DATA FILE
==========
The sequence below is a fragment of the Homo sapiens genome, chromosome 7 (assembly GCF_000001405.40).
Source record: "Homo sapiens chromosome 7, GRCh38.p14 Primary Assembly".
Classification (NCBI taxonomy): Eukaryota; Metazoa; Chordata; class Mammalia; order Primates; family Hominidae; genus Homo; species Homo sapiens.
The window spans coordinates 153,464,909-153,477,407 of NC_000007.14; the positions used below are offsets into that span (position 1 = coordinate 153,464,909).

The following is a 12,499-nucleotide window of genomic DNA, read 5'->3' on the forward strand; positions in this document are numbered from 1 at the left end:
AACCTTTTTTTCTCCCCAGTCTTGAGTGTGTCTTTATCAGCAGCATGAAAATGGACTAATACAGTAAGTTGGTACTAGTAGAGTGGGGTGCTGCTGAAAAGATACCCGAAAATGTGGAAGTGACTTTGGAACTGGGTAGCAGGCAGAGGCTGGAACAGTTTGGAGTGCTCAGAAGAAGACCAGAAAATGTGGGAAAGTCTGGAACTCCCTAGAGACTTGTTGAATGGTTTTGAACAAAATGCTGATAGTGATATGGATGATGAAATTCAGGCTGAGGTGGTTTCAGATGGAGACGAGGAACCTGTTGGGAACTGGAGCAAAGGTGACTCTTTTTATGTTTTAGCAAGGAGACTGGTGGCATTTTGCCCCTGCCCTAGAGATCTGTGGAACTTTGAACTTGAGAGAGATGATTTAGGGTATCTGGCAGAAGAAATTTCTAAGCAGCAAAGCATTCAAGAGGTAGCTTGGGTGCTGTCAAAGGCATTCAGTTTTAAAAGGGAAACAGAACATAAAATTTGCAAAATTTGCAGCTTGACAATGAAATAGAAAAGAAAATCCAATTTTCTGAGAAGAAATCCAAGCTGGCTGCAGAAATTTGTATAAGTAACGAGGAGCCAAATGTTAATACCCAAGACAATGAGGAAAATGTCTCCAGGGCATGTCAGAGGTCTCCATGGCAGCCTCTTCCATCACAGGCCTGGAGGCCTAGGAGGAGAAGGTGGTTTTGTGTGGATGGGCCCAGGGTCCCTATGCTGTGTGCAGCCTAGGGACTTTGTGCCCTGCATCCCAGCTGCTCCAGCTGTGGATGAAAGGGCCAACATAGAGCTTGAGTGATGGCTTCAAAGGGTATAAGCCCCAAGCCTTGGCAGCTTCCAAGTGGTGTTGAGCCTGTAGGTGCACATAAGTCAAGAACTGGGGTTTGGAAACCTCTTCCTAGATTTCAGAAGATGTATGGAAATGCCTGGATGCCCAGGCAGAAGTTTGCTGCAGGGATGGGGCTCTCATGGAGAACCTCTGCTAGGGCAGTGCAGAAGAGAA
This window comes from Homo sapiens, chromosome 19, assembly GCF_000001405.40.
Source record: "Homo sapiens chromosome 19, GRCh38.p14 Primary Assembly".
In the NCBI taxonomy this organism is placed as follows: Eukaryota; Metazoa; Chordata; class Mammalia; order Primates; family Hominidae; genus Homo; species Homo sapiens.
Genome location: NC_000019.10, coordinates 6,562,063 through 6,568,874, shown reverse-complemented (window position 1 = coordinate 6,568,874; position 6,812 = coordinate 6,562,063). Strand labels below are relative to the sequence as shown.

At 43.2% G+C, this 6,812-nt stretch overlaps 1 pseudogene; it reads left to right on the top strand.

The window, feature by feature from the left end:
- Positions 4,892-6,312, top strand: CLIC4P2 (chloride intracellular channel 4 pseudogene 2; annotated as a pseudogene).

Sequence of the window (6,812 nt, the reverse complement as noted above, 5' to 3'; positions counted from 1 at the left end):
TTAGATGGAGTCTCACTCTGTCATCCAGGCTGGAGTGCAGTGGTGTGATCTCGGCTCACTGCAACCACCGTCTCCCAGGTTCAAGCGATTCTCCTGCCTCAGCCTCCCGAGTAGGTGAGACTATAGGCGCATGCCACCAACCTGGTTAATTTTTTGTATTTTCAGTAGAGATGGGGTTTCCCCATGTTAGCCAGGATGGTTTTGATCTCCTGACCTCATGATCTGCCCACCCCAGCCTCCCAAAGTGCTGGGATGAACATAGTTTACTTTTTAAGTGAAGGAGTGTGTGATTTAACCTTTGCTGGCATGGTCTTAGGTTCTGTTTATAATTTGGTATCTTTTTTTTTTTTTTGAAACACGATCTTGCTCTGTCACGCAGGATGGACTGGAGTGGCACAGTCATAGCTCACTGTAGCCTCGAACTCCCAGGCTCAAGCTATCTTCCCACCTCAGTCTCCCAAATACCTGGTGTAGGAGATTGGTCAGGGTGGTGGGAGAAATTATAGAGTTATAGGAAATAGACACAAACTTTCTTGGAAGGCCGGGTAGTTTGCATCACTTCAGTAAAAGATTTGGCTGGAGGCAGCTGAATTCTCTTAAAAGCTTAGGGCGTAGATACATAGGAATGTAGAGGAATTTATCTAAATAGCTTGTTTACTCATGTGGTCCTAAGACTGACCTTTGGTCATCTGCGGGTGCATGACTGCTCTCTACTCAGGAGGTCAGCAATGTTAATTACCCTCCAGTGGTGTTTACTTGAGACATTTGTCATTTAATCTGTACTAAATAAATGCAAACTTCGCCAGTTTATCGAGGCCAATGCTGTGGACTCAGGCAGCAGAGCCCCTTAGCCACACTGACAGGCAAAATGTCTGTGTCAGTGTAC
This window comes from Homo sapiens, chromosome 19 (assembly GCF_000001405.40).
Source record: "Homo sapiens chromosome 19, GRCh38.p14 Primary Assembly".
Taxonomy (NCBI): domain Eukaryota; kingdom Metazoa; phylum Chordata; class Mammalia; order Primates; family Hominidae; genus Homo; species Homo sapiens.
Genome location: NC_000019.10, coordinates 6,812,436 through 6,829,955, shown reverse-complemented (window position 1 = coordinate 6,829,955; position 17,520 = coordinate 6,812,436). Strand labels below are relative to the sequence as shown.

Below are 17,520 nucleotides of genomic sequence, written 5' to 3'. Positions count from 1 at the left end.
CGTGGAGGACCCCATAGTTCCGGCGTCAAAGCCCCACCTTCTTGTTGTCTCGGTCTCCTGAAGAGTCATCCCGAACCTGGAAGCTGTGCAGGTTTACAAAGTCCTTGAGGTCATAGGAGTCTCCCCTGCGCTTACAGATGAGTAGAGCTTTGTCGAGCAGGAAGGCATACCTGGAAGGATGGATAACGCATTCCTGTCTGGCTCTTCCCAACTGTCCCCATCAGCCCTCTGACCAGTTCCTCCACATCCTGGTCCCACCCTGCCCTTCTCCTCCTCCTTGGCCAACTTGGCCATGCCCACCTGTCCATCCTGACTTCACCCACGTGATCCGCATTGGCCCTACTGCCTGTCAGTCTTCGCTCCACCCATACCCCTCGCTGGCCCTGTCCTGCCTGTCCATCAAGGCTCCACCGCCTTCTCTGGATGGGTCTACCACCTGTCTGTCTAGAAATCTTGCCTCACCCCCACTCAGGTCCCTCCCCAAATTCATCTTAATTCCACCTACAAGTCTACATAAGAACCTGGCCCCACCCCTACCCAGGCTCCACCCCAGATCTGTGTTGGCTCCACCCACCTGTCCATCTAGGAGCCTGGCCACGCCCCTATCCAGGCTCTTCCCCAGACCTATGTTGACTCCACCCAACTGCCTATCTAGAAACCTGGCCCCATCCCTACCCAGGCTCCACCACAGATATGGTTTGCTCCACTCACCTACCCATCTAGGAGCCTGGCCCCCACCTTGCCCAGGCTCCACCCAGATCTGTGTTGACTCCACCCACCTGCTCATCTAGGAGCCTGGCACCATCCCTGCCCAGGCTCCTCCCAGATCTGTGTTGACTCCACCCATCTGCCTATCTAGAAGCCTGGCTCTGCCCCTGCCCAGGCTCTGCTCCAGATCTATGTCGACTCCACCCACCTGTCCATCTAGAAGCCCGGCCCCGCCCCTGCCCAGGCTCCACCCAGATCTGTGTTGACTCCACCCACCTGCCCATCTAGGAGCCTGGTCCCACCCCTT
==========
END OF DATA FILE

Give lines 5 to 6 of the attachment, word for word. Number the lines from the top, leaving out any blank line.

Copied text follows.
The following is a 12,499-nucleotide window of genomic DNA, read 5'->3' on the forward strand; positions in this document are numbered from 1 at the left end:
AACCTTTTTTTCTCCCCAGTCTTGAGTGTGTCTTTATCAGCAGCATGAAAATGGACTAATACAGTAAGTTGGTACTAGTAGAGTGGGGTGCTGCTGAAAAGATACCCGAAAATGTGGAAGTGACTTTGGAACTGGGTAGCAGGCAGAGGCTGGAACAGTTTGGAGTGCTCAGAAGAAGACCAGAAAATGTGGGAAAGTCTGGAACTCCCTAGAGACTTGTTGAATGGTTTTGAACAAAATGCTGATAGTGATATGGATGATGAAATTCAGGCTGAGGTGGTTTCAGATGGAGACGAGGAACCTGTTGGGAACTGGAGCAAAGGTGACTCTTTTTATGTTTTAGCAAGGAGACTGGTGGCATTTTGCCCCTGCCCTAGAGATCTGTGGAACTTTGAACTTGAGAGAGATGATTTAGGGTATCTGGCAGAAGAAATTTCTAAGCAGCAAAGCATTCAAGAGGTAGCTTGGGTGCTGTCAAAGGCATTCAGTTTTAAAAGGGAAACAGAACATAAAATTTGCAAAATTTGCAGCTTGACAATGAAATAGAAAAGAAAATCCAATTTTCTGAGAAGAAATCCAAGCTGGCTGCAGAAATTTGTATAAGTAACGAGGAGCCAAATGTTAATACCCAAGACAATGAGGAAAATGTCTCCAGGGCATGTCAGAGGTCTCCATGGCAGCCTCTTCCATCACAGGCCTGGAGGCCTAGGAGGAGAAGGTGGTTTTGTGTGGATGGGCCCAGGGTCCCTATGCTGTGTGCAGCCTAGGGACTTTGTGCCCTGCATCCCAGCTGCTCCAGCTGTGGATGAAAGGGCCAACATAGAGCTTGAGTGATGGCTTCAAAGGGTATAAGCCCCAAGCCTTGGCAGCTTCCAAGTGGTGTTGAGCCTGTAGGTGCACATAAGTCAAGAACTGGGGTTTGGAAACCTCTTCCTAGATTTCAGAAGATGTATGGAAATGCCTGGATGCCCAGGCAGAAGTTTGCTGCAGGGATGGGGCTCTCATGGAGAACCTCTGCTAGGGCAGTGCAGAAGAGAA